Reproductions, Reissues, Etc.

by Mark A. Nye
Issue 312 - April 1999

According to a Summit Art Glass flyer dated July 1997, they were at that time offering two swans from Cambridge molds in plain or irridized Cobalt Blue, the 1042 six-and-one-half inch and the 1043 eight-and-one- half inch. Also offered in this same color, plain or irridized. was the Caprice quarter pound butter dish and the Everglades Buffalo Bowl. The latter comes from the mold designed to produce the Everglades #28 shallow buffalo bowl and was never sold as this shape bowl by Cambridge in any color, much less Royal Blue, the Cambridge equivalent of Summit's Cobalt Blue. (Many people don't realize that most, if not all plates and shallow bowls, are formed from bowls or nappies, as they were called. The piece is pressed and removed from the mold as a nappy. After reheating in the glory hole, a hand finisher flares out the bowl into a shallow bowl or plate.) The Summit buffalo bowl was previously made at least once before, in the late 1980s, not long after the mold was acquired from Imperial.

There were two miniature sets based on Cambridge molds listed in the July 1997 Summit Art Glass flyer. Using the molds for Caprice 93 nut dish and a small nappy, a Caprice pattern berry set has been offered for a number of years. In this flyer it was available in Cobalt Blue, plain or irridized. These pieces were never made by Cambridge in Royal Blue and are sold by Summit as they come from the mold. Hence, the pieces do not resemble the original Cambridge items. A similar set, called a "5 pc 4 toed Ice Cream set" utilizes molds from the 3400 line. Again, the pieces have received no hand finishing and differ from the Cambridge originals.

During the summer of 1996, Summit produced a color called "Princess Purple" in honor of the late Diana, Princess of Wales, and was offered plain or irridized. Two "Caprice" pieces were made in this color: the quarter pound butter and a tray, probably the 37 six-inch oval tray. The previously described miniature sets were also pressed in Princess Purple. Additional items offered in Princess Purple were a "Virginian Open Candy," and the Mt. Vernon 2-handled salt dip. Just remember, Virginian was made only in Crystal. The Summit flyer indicated that only 200 pieces of each item were to be made in Princess Purple. It was not clear if this meant 200 plain and 200 irridized or just 200 pieces total, plain and irridized. The Summer 1998 Summit Art Glass flyer listed several items that were available in Cobalt Slag, including two made from Cambridge molds: a Shell pin tray and a Shell soap dish. If you are aware Cambridge never made a Cobalt Slag, you will not mistake these pieces for Cambridge. These same two pieces were also offered in Cobalt Blue (similar to Cambridge's Royal Blue) and thus a color Cambridge did use for a few pieces in the Shell line. In these instances, know your dealer and pay attention to the quality of the glass. The pin tray is probably the piece Cambridge sold as a seven-inch plate. However, I am not sure what the soap dish may be as I have not seen these pieces.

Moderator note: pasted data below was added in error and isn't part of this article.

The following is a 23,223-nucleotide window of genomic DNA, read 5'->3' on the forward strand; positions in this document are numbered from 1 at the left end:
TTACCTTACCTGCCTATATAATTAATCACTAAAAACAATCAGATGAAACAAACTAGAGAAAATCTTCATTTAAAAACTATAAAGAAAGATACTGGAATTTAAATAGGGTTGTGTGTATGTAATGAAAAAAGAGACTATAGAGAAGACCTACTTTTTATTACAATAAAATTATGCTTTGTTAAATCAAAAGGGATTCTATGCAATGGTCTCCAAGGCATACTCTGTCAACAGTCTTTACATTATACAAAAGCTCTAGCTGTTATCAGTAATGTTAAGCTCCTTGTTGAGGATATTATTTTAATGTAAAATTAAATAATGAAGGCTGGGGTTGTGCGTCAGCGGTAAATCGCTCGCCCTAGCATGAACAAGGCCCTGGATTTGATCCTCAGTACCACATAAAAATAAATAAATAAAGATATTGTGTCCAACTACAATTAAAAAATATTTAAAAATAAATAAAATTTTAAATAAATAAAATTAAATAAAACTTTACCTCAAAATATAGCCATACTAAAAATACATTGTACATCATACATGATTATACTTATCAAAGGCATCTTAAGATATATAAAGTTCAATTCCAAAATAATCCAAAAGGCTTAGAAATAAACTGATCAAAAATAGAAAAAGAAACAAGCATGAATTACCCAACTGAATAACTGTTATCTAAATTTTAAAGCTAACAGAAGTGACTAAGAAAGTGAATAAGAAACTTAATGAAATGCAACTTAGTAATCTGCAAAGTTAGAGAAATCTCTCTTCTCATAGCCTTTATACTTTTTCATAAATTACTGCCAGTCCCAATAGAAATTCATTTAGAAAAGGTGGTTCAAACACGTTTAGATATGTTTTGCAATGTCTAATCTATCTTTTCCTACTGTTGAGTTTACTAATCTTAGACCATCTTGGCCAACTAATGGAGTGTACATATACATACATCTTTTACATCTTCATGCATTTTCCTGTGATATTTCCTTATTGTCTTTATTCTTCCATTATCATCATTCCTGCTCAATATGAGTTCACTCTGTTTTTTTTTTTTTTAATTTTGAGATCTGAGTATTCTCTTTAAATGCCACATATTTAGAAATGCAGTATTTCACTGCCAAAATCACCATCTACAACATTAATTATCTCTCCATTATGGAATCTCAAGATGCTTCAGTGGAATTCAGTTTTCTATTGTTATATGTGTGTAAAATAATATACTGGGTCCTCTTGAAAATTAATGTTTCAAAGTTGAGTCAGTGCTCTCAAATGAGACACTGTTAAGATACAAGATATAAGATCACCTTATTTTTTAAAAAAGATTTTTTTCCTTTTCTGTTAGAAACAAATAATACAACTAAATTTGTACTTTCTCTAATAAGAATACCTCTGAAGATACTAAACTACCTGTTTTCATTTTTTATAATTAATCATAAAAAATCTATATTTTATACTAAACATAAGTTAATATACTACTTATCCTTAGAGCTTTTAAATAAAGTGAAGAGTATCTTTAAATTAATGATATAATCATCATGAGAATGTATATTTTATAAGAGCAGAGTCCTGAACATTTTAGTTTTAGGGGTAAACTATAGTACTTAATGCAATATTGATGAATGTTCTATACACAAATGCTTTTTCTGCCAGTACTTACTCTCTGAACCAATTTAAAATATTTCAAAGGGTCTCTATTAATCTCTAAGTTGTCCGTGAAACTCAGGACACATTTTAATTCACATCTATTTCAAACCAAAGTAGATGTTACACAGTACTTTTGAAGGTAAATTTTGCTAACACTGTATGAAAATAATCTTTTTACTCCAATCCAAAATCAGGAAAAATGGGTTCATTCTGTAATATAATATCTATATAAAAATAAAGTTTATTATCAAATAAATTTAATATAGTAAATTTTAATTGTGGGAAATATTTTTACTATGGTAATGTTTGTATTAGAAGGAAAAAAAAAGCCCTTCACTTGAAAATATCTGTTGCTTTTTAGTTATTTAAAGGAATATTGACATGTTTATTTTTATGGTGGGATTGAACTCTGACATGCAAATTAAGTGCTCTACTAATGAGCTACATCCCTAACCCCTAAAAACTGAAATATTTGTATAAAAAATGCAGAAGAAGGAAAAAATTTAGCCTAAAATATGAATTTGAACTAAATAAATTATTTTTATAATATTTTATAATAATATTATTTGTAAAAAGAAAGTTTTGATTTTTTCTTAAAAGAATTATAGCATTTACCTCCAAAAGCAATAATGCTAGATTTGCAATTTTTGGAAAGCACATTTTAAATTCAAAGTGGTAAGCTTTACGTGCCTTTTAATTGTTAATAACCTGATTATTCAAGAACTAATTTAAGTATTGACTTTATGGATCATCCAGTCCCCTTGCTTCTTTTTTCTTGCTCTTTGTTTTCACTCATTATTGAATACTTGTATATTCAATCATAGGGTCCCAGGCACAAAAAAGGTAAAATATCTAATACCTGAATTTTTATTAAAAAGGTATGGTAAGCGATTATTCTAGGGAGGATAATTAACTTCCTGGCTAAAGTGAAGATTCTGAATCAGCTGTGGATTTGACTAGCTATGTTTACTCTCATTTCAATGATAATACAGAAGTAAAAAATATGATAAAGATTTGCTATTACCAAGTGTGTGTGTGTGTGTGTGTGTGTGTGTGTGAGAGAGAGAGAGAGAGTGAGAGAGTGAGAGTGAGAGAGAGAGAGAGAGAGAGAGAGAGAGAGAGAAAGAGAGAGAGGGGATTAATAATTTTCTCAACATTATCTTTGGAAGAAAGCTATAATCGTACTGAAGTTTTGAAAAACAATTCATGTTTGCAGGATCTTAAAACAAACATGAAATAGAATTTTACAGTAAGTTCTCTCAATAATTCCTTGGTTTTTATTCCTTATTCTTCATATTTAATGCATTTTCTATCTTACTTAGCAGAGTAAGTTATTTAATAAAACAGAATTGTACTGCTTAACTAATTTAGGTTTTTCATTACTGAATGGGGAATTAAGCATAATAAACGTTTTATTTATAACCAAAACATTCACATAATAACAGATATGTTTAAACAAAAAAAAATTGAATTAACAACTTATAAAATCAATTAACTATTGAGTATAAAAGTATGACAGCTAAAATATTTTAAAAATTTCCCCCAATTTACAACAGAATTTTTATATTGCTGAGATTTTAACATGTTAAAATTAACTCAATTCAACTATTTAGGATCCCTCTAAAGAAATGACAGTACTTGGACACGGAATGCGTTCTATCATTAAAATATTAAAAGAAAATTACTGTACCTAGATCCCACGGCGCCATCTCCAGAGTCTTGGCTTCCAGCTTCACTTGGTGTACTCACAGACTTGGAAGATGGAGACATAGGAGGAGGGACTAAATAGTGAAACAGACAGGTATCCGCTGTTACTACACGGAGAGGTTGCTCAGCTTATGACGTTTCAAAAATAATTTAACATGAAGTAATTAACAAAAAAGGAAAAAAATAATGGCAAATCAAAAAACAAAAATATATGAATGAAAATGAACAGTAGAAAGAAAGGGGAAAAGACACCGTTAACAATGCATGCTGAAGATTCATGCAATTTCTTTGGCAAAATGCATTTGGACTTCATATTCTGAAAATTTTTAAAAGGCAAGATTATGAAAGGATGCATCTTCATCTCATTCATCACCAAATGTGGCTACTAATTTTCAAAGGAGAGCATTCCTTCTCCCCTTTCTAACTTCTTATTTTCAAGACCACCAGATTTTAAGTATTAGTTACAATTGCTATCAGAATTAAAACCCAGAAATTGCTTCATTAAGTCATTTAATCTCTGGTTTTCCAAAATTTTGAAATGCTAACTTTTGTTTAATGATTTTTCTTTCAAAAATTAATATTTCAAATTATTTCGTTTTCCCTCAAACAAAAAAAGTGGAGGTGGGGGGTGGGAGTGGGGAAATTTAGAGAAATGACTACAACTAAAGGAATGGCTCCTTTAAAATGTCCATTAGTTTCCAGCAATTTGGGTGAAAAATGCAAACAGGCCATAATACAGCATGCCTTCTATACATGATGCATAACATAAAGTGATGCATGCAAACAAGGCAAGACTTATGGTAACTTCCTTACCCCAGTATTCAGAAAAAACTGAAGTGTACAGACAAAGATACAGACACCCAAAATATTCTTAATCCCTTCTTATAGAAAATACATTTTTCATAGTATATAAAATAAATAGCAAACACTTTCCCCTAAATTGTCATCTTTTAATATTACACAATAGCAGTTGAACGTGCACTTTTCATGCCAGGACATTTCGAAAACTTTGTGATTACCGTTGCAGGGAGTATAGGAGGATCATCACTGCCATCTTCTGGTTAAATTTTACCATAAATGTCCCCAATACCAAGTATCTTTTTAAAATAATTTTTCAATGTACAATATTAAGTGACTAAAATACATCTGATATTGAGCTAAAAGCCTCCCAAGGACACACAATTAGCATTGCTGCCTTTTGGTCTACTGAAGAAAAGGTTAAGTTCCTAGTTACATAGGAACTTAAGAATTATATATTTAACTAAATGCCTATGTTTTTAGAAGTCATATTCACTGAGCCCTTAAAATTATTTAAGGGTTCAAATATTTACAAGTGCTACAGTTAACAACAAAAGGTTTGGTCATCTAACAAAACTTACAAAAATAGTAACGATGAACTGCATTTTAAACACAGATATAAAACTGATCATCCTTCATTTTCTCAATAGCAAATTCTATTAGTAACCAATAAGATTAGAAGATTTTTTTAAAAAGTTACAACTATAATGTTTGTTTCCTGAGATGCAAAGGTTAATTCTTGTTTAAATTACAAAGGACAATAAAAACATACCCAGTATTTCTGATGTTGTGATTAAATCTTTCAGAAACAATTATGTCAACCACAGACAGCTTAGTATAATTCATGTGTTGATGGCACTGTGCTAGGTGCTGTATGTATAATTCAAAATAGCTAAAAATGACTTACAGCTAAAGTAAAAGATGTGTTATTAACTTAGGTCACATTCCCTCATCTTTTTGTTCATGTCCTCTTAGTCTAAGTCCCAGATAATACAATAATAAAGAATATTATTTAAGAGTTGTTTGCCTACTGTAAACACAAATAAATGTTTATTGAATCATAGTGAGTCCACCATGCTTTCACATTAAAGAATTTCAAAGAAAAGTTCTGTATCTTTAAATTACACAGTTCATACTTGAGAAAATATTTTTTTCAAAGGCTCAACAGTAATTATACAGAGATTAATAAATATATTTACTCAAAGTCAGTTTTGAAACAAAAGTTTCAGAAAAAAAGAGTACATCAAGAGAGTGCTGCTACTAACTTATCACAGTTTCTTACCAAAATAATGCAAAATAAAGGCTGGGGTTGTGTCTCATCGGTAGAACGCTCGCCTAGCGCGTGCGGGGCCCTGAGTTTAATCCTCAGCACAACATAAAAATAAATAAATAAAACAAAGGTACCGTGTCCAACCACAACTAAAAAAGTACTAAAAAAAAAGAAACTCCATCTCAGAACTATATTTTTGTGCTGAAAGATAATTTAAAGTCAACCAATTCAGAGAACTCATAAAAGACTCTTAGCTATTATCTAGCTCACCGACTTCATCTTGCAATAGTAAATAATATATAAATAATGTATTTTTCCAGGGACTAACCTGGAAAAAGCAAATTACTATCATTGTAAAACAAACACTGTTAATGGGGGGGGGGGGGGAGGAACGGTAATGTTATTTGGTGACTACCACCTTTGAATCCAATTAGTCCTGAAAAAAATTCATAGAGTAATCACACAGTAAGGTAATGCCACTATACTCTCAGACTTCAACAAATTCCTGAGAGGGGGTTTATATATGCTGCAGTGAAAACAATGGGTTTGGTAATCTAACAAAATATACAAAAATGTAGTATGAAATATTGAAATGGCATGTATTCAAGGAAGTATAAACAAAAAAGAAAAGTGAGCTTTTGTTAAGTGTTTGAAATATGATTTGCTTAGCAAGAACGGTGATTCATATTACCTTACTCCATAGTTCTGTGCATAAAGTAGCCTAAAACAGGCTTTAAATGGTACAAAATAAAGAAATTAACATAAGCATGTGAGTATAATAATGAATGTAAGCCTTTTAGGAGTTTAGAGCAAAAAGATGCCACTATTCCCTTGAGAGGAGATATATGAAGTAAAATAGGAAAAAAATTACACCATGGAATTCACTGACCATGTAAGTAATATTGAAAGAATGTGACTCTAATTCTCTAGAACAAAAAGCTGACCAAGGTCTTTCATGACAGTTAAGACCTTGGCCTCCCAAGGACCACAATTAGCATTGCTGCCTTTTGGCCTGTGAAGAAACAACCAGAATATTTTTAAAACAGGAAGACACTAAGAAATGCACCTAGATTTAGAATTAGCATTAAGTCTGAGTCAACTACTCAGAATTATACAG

Also offered in the Summer 1998 Summit Art Glass flyer was a four-inch Shell mint and a "2 in. Shell" in a color designated Emerald Green. The mint is probably what Cambridge sold as the 4-inch Sea Shell ash tray. I am not sure what the origins of the 2-inch Shell are. Once again, this is an instance where it pays to know the dealer and to study the quality of the glass and the color.

The controversy of reproductions versus reissues and what to call pieces of glass made from orginal molds but not by the original owners of the mold will probably never be resolved to the satisfaction of all parties. My own interpretation of a "reproduction" is that the piece is a copy of the original but not made using the original mold. Reproductions sometimes differ from the original in varying degrees due to variations in the new mold but are intended to be copies of the original. A reissue involves the use of the original mold either by the original maker (which is not uncommon by long-running companies, Fenton for example) or by new owners of an old mold or piece of equipment. In these cases it is often difficult to distinguish between the original issue and the reissue unless there are color differences or the lack of hand finishing. In the latter case, the piece is not really a reissue but rather a "new" piece since the original mold owner never sold a similar item. The buffalo bowl made using the Cambridge Everglade buffalo plate mold is a good example of such a piece.